Another key in the Serbian big man’s impressive scoring stretch has been 3-point shooting. Over the past 10 games, Jokić has connected on 46.2 percent from beyond the arc, a much-needed improvement from earlier in the season.

Against Dallas, Jokić went 4 of 6 from deep, with all four coming in the third quarter. As defenders continue to make delayed closeouts on Jokić, he has started punishing teams with his soft touch from beyond the arc.

If Jokić can continue to effectively mix post-ups with above-average 3-point shooting, Denver’s offense will thrive as a result of the attention that the Serbian center commands on a nightly basis.

Team defense secured the victory

Yes, Jokić was the hero on offense with his 33-point performance that included the go-ahead basket with just under eight seconds remaining. But that’s just it, there was still plenty of time for Dallas to get a good shot off in the final possession, but as a result of near-perfect execution from the Nuggets, Dallas didn’t even attempt a shot.

The possession started with the Mavericks getting the ball to Doncic (of course). Hardaway Jr. looks to set a screen but slips it to the wing to make himself open for a pass. At that time, Grant and Torrey Craig double-team Doncic, which forced him to give up the ball. As head coach Michael Malone said postgame, that was the team’s strategy all along.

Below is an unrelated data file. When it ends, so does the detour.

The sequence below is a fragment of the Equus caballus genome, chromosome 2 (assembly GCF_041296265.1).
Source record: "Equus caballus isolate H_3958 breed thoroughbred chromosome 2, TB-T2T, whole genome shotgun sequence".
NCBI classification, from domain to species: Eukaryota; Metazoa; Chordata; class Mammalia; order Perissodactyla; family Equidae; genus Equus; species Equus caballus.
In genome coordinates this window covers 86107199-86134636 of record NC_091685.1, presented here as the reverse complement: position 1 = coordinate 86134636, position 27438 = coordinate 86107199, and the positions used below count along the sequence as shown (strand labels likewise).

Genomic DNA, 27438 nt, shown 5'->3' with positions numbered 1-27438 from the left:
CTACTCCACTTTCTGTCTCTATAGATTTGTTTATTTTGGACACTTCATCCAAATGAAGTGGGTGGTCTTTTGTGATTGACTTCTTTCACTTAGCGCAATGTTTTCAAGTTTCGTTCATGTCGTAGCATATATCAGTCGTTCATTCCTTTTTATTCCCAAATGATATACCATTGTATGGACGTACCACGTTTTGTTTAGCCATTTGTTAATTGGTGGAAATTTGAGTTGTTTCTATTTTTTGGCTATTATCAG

“That last play, me and Wes (Unseld, Denver’s lead defensive assistant) talked,” Malone said. “He said, ‘You know, do you want to hit him (Doncic), get the ball out of his hands?’ I said, ‘You tell me.’ And he said, ‘Let’s do it.’ We committed to it, and our guys flew around behind him and we wound up forcing a turnover to seal the win.”

During this time, Mason Plumlee does an excellent job in staying between Hardaway Jr. and Dorian Finney-Smith in the corner, thus delaying Doncic’s pass and forcing him to make the longer, more difficult pass to the opposite corner.

As a result of Plumlee’s delay, Malik Beasley is able to sprint out at Finney-Smith while staying under control to not allow a shot attempt. As Finney-Smith drives by Beasley, Plumlee once again gets in his space to force the errant pass that sealed the win for Denver.

You simply don’t see defensive strategies executed at this high of a level on a regular basis, and it secured one of the most impressive wins of the season for the Nuggets.